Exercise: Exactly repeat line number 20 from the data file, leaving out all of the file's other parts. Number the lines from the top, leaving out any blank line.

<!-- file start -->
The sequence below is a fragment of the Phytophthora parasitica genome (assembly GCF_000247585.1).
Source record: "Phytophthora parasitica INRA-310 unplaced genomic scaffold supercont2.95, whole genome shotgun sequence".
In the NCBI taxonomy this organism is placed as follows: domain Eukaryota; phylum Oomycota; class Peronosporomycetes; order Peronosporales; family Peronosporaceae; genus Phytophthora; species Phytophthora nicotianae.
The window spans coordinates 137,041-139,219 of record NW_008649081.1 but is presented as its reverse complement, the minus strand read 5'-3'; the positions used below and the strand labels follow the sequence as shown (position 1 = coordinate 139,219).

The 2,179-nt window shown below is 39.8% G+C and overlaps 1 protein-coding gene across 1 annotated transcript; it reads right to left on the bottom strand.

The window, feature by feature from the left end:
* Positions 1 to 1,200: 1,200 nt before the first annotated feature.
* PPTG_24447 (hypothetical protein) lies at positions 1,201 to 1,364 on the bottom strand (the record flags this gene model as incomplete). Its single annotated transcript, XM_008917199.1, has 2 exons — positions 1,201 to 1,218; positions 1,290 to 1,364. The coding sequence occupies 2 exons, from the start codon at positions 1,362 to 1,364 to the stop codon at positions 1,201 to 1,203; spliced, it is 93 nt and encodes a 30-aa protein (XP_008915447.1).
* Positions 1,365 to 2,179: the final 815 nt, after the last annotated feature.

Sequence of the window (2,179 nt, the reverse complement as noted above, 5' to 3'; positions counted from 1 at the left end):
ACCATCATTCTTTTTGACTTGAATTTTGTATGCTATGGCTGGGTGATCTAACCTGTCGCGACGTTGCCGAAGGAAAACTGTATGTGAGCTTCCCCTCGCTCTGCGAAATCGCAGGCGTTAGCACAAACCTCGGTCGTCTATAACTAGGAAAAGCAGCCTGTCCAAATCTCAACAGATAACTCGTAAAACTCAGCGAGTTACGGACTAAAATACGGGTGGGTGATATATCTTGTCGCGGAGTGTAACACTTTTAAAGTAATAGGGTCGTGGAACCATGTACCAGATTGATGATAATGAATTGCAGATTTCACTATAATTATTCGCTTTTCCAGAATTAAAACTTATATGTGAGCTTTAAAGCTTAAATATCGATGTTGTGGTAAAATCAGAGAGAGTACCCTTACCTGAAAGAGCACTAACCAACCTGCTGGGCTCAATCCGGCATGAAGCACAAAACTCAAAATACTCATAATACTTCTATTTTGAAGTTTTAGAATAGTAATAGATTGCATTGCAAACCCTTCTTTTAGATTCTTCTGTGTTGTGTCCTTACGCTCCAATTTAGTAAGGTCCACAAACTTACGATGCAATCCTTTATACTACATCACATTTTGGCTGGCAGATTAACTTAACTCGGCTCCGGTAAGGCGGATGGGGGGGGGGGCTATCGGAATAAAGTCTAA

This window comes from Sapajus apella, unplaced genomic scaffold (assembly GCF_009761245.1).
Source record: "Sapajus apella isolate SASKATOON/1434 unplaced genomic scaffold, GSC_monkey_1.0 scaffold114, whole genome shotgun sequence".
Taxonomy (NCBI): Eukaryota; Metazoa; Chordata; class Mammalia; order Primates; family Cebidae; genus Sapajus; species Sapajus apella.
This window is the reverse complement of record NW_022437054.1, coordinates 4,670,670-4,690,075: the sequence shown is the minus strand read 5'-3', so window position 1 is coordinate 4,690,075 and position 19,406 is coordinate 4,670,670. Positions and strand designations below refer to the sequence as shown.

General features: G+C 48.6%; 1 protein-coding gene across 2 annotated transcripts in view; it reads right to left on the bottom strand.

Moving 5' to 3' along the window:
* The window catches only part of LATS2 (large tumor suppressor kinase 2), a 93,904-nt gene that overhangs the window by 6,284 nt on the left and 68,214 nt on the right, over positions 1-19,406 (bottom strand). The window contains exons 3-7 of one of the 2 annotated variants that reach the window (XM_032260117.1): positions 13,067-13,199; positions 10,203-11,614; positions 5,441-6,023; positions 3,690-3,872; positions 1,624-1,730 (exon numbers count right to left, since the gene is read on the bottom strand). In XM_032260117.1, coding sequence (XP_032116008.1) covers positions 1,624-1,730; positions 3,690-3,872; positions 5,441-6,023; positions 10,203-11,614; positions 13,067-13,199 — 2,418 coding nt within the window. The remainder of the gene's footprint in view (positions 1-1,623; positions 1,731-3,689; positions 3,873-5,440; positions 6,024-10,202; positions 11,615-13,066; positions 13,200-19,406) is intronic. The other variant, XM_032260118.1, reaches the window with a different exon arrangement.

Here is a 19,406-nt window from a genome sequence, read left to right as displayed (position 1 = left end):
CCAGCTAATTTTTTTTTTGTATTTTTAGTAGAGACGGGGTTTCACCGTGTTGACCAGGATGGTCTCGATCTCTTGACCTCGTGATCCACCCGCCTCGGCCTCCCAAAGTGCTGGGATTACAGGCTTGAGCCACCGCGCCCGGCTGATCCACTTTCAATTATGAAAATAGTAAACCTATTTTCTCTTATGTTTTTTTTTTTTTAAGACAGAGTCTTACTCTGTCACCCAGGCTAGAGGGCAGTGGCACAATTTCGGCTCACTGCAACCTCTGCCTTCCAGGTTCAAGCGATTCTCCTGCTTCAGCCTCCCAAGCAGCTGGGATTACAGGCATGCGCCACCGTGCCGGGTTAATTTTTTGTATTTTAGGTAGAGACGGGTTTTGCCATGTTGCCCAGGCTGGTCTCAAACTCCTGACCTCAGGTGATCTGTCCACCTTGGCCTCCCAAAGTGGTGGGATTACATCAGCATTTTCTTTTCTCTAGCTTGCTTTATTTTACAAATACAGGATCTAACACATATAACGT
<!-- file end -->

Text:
CCAGCTAATTTTTTTTTTGTATTTTTAGTAGAGACGGGGTTTCACCGTGTTGACCAGGATGGTCTCGATCTCTTGACCTCGTGATCCACCCGCCTCGGCCTCCCAAAGTGCTGGGATTACAGGCTTGAGCCACCGCGCCCGGCTGATCCACTTTCAATTATGAAAATAGTAAACCTATTTTCTCTTATGTTTTTTTTTTTTTAAGACAGAGTCTTACTCTGTCACCCAGGCTAGAGGGCAGTGGCACAATTTCGGCTCACTGCAACCTCTGCCTTCCAGGTTCAAGCGATTCTCCTGCTTCAGCCTCCCAAGCAGCTGGGATTACAGGCATGCGCCACCGTGCCGGGTTAATTTTTTGTATTTTAGGTAGAGACGGGTTTTGCCATGTTGCCCAGGCTGGTCTCAAACTCCTGACCTCAGGTGATCTGTCCACCTTGGCCTCCCAAAGTGGTGGGATTACATCAGCATTTTCTTTTCTCTAGCTTGCTTTATTTTACAAATACAGGATCTAACACATATAACGT